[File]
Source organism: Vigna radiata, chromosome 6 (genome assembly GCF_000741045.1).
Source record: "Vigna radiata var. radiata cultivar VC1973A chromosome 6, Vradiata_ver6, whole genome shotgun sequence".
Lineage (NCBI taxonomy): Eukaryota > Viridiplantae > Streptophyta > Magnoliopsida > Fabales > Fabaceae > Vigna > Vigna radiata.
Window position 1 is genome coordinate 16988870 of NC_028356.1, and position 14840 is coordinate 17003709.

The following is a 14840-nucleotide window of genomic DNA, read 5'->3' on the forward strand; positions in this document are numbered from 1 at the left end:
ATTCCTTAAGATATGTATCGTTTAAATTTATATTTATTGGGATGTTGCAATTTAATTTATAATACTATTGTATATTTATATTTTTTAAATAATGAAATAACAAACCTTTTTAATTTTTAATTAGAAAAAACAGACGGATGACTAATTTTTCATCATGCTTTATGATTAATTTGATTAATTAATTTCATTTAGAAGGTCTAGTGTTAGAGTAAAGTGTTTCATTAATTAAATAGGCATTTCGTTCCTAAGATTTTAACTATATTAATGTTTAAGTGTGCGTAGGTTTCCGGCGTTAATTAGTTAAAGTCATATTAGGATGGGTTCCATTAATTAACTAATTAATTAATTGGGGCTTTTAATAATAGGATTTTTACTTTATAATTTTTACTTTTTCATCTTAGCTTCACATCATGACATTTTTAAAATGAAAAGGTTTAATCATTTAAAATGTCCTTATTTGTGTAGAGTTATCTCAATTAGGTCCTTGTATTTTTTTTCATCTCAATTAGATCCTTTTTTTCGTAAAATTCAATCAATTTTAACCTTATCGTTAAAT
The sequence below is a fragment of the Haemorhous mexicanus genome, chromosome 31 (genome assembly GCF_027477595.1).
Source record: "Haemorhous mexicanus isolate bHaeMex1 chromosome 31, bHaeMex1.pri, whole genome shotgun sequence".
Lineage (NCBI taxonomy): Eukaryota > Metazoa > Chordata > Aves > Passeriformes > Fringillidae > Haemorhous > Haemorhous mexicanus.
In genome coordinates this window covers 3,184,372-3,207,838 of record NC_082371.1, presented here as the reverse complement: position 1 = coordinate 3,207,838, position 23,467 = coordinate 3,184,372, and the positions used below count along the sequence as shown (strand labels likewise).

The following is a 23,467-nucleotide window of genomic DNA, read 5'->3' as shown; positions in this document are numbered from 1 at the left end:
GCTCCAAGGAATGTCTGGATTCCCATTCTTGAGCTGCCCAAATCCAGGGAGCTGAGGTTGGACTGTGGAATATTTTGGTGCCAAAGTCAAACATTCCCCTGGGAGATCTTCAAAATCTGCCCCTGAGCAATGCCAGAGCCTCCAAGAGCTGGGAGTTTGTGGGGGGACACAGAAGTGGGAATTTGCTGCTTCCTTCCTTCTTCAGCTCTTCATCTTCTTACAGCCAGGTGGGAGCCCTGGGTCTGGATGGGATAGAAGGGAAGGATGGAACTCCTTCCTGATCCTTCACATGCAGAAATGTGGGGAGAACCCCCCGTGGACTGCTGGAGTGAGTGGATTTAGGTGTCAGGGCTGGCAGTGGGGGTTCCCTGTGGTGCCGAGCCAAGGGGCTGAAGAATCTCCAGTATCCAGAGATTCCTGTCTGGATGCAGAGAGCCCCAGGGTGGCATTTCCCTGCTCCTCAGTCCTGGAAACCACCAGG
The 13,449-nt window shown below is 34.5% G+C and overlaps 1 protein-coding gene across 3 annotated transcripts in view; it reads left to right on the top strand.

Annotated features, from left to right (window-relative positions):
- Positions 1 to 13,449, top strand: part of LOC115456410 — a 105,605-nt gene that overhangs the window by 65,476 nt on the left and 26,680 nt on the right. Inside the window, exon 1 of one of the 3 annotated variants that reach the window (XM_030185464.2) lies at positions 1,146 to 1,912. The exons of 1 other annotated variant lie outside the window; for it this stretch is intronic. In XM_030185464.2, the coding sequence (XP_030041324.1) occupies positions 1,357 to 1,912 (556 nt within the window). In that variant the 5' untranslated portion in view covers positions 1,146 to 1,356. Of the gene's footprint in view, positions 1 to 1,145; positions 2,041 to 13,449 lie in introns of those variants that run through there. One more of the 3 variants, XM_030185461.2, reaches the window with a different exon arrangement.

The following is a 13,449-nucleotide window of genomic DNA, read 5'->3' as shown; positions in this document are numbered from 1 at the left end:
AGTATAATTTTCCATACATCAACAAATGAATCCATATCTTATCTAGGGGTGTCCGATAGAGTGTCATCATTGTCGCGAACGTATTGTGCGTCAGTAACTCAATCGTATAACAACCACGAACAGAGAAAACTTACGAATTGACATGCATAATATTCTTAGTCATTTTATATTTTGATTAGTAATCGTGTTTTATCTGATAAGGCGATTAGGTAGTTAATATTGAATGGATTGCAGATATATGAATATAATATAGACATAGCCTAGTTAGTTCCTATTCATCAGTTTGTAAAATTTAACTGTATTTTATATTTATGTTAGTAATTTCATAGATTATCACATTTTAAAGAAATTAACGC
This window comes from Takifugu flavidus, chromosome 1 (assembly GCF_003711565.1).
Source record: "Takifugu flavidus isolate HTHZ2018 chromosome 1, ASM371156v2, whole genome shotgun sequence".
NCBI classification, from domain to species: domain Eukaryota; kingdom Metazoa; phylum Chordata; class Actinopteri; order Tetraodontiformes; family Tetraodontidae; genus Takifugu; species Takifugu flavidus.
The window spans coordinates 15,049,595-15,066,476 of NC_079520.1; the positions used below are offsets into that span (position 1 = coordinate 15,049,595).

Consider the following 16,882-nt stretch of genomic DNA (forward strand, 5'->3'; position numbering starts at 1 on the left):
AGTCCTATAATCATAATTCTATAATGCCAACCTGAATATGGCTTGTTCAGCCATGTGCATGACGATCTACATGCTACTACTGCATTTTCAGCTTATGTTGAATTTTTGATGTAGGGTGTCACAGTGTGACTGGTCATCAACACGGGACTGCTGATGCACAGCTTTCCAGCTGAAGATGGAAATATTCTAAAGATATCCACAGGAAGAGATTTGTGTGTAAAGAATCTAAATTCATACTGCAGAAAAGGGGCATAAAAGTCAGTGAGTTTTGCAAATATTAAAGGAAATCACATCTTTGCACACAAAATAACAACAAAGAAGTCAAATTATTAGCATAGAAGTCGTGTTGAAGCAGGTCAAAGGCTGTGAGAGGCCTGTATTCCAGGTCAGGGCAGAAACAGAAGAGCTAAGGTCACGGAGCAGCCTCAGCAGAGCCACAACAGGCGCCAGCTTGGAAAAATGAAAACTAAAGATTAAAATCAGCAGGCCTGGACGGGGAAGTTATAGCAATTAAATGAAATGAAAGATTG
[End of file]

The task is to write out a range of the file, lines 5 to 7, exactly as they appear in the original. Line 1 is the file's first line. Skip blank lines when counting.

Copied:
The following is a 14840-nucleotide window of genomic DNA, read 5'->3' on the forward strand; positions in this document are numbered from 1 at the left end:
ATTCCTTAAGATATGTATCGTTTAAATTTATATTTATTGGGATGTTGCAATTTAATTTATAATACTATTGTATATTTATATTTTTTAAATAATGAAATAACAAACCTTTTTAATTTTTAATTAGAAAAAACAGACGGATGACTAATTTTTCATCATGCTTTATGATTAATTTGATTAATTAATTTCATTTAGAAGGTCTAGTGTTAGAGTAAAGTGTTTCATTAATTAAATAGGCATTTCGTTCCTAAGATTTTAACTATATTAATGTTTAAGTGTGCGTAGGTTTCCGGCGTTAATTAGTTAAAGTCATATTAGGATGGGTTCCATTAATTAACTAATTAATTAATTGGGGCTTTTAATAATAGGATTTTTACTTTATAATTTTTACTTTTTCATCTTAGCTTCACATCATGACATTTTTAAAATGAAAAGGTTTAATCATTTAAAATGTCCTTATTTGTGTAGAGTTATCTCAATTAGGTCCTTGTATTTTTTTTCATCTCAATTAGATCCTTTTTTTCGTAAAATTCAATCAATTTTAACCTTATCGTTAAAT
The sequence below is a fragment of the Haemorhous mexicanus genome, chromosome 31 (genome assembly GCF_027477595.1).